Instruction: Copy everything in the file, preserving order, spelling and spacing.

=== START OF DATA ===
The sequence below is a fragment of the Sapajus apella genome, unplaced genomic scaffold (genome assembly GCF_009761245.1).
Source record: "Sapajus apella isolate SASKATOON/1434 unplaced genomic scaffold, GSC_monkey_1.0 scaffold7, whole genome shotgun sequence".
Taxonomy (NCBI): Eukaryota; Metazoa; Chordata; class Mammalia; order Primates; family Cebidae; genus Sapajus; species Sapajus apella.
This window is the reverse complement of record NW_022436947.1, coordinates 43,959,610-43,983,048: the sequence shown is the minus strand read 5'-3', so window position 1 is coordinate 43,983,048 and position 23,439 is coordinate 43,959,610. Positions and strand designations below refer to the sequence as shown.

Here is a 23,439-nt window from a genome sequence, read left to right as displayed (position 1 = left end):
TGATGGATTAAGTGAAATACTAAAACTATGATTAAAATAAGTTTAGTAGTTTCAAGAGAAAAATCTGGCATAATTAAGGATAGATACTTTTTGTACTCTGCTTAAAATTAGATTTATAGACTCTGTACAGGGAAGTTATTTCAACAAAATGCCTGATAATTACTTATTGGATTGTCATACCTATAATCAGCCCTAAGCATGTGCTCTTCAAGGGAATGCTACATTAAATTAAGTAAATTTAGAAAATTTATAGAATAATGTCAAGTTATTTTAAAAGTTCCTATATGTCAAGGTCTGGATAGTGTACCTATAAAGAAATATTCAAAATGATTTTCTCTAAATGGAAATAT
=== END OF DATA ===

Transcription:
The sequence below is a fragment of the Sapajus apella genome, unplaced genomic scaffold (genome assembly GCF_009761245.1).
Source record: "Sapajus apella isolate SASKATOON/1434 unplaced genomic scaffold, GSC_monkey_1.0 scaffold7, whole genome shotgun sequence".
Taxonomy (NCBI): Eukaryota; Metazoa; Chordata; class Mammalia; order Primates; family Cebidae; genus Sapajus; species Sapajus apella.
This window is the reverse complement of record NW_022436947.1, coordinates 43,959,610-43,983,048: the sequence shown is the minus strand read 5'-3', so window position 1 is coordinate 43,983,048 and position 23,439 is coordinate 43,959,610. Positions and strand designations below refer to the sequence as shown.

Here is a 23,439-nt window from a genome sequence, read left to right as displayed (position 1 = left end):
TGATGGATTAAGTGAAATACTAAAACTATGATTAAAATAAGTTTAGTAGTTTCAAGAGAAAAATCTGGCATAATTAAGGATAGATACTTTTTGTACTCTGCTTAAAATTAGATTTATAGACTCTGTACAGGGAAGTTATTTCAACAAAATGCCTGATAATTACTTATTGGATTGTCATACCTATAATCAGCCCTAAGCATGTGCTCTTCAAGGGAATGCTACATTAAATTAAGTAAATTTAGAAAATTTATAGAATAATGTCAAGTTATTTTAAAAGTTCCTATATGTCAAGGTCTGGATAGTGTACCTATAAAGAAATATTCAAAATGATTTTCTCTAAATGGAAATAT